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Mr. PECORA. This letter is dated February 14, 1934, and is a printed form addressed to all members, signed by Richard Whitney, president.

Was this special meeting of the governing committee held prior to February 14, 1934! Mr. Harris. I do not remember the date, Mr. Pecora.

Mr. PECORA. At that meeting was this letter produced, or any copy thereof, for the consideration of the governing committee? Mr. HARRIS. It was not. Mr. Pecora. Did the governing committee at any time pass specifically upon this letter and authorize its distribution? Mr. HARRIS. No, sir. Mr. PECORA. Has the governing committee at any time taken any formal action with regard to the attitude to be taken by the New York Stock Exchange with respect to this Fletcher-Rayburn bill? Mr. HARRIS. That covers a long period of time. Mr. PECORA. No; it would not cover a longer period of time than that embraced by the time which has elapsed since the bill was introduced, less than 3 weeks ago, as I recall it. Mr. HARRIS. No, it has not. I thought you meant since the investigation started.

Mr. PECORA. I am confining myself now to the bill. Has the governing committee taken any formal action with regard to determining the attitude of the stock exchange with reference to the FletcherRayburn bill?

Nr. HARRIs. None other than the one I have already told you about.

Mr. PECORA. What was the action it took then, at that special meeting you have referred to? Mr. Harris. It granted its approval to the President. Mr. PECORA. Approval of what? Mr. HARRIS. Of his suggestion. Mr. PECORA. What was the suggestion? Mr. Harris. The suggestion about an authority, a supreme command. I gave the details of that before. Do you want me to go over it again?

Mr. PECORA. Do you mean the suggestion Mr. Whitney gave expression to at the hearings held recently, I believe last week, before the House committee on this bill? Mr. Harris. That is the matter I refer to. Mr. Pecora. Is that the only action taken by the governing committee with respect to the position of the stock exchange with reference to this Fletcher-Rayburn bill? Mr. Harris. Yes, sir. Mr. Pecora. Do you know what has been done by or on behalf of the New York Stock Exchange in lining up opposition to the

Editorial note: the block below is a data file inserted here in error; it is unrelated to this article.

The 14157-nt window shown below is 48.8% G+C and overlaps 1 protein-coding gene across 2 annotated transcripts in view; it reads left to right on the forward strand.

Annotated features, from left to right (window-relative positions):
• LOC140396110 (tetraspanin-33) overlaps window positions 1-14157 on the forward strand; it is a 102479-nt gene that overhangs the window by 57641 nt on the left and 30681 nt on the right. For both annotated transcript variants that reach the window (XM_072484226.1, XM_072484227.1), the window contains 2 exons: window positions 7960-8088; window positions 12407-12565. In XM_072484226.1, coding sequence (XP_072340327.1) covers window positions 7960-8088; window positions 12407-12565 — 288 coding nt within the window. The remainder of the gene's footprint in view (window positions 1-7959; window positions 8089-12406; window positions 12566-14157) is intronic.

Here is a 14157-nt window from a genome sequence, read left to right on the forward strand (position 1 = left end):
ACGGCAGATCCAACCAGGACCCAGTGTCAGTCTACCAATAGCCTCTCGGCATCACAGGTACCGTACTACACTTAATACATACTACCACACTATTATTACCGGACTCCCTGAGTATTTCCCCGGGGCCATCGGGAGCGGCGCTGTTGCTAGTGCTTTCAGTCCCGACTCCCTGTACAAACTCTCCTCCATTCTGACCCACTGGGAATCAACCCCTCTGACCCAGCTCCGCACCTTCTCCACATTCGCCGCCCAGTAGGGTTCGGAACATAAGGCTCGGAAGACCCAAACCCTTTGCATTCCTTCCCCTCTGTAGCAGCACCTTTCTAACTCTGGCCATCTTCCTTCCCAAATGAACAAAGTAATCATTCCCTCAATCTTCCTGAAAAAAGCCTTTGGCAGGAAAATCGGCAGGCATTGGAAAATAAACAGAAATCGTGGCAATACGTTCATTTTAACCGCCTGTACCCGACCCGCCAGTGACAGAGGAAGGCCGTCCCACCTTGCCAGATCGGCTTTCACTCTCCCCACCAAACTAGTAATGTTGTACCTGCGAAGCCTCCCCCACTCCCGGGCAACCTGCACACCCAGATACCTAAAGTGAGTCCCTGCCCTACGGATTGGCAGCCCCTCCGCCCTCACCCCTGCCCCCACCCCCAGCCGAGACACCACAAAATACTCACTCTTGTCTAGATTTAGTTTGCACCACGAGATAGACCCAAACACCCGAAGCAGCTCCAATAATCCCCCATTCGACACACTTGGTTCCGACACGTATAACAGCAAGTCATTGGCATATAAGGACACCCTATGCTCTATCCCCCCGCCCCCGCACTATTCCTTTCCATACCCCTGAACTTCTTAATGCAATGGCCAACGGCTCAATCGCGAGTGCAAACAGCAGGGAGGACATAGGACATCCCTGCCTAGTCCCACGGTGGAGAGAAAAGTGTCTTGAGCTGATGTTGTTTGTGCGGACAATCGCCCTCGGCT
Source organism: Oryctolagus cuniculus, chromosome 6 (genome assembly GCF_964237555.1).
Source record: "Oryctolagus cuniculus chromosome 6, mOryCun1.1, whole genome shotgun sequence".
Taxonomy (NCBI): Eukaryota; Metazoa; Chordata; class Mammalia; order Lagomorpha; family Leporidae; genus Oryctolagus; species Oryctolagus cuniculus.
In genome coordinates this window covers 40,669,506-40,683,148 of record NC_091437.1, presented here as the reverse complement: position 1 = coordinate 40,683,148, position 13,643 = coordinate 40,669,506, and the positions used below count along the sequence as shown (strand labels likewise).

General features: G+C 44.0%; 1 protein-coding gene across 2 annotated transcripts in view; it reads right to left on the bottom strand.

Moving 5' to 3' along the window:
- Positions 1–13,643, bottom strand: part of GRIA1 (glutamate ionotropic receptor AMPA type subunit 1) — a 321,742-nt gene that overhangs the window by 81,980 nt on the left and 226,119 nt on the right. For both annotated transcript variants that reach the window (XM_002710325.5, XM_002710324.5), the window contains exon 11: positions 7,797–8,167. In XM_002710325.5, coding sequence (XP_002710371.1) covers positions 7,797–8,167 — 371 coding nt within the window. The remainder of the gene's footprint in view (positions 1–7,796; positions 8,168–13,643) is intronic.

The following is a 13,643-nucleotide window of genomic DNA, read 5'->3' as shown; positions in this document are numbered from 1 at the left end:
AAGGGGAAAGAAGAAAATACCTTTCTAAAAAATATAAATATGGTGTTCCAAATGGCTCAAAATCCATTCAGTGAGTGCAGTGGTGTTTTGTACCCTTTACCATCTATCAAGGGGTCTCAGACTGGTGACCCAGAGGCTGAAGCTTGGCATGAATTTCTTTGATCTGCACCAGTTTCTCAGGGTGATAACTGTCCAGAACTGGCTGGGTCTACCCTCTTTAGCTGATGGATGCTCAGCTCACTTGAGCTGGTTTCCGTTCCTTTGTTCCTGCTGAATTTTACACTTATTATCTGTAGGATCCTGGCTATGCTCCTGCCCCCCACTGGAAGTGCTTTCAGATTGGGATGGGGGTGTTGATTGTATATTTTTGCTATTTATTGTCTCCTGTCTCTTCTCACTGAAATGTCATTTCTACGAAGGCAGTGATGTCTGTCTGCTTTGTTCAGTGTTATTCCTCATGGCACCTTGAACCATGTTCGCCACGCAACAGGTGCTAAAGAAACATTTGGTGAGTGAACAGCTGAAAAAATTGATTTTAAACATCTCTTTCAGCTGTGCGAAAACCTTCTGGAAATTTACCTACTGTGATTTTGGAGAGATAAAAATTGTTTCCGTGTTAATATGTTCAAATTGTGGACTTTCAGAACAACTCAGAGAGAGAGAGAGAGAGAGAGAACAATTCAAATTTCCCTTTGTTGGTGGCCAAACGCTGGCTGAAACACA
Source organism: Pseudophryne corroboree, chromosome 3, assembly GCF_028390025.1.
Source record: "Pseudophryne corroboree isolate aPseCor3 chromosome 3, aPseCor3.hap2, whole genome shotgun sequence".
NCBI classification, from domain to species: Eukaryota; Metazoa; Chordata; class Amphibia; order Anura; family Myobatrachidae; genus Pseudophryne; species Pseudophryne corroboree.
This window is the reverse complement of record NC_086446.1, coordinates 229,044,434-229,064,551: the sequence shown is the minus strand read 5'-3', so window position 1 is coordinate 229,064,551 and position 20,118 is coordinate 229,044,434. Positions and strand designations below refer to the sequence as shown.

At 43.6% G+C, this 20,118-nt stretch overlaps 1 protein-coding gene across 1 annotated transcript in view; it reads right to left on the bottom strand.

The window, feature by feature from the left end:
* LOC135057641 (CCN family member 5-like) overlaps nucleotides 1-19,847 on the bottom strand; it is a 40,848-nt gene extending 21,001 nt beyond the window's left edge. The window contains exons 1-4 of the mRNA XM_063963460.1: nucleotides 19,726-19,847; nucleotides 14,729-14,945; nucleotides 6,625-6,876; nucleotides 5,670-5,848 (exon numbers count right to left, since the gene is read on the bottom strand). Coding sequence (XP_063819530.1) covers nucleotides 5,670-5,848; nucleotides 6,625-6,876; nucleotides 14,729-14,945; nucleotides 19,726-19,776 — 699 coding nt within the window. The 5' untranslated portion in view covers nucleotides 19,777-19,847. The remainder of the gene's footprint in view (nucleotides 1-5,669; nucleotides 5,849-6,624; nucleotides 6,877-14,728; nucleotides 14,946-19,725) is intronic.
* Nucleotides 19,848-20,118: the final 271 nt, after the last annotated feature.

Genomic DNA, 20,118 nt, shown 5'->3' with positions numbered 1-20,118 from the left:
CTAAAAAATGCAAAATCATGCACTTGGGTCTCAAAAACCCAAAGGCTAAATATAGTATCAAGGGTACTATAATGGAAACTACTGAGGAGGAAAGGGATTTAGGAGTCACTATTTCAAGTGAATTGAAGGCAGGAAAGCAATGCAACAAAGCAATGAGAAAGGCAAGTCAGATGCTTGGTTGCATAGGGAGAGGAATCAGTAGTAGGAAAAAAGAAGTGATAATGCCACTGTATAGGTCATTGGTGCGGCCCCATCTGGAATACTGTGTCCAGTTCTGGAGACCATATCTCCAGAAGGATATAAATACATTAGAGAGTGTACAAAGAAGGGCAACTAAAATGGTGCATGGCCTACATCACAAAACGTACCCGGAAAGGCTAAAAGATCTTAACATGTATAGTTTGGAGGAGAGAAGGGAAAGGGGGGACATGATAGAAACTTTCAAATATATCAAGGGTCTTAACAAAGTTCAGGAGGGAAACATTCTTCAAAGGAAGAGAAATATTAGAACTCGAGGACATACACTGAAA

bill?

Mr. Harris. I know of no attempt on the part of the New York
Stock Exchange to line up opposition to the bill.
Mr. Pecora. Do you know of a letter which was addressed by Mr.

а Whitney to the executive heads of several hundred corporations throughout the country whose securities are listed on the New York Stock Exchange?

Mr. HARRIS. I have seen the letter.

Mr. PECORA. Would you say that that letter was in pursuance of an attempt to line up opposition to the bill ?

Mr. HARRIS. I would say that that letter was a statement of fact, as seen in the eyes of the exchange, by companies which have paid moneys to have their stocks listed.

Mr. Pecora. And designed to line up those companies in opposition to the bill?

Mr. HARRIS. I do not think that, Mr. Pecora.
Mr. PECORA. You would not say that?
Mr. Harri. I would say it was a statement-

Mr. PECORA. What was the statement sent out for, if it was not to arouse that opposition to the bill on the part of the executives of these corporations?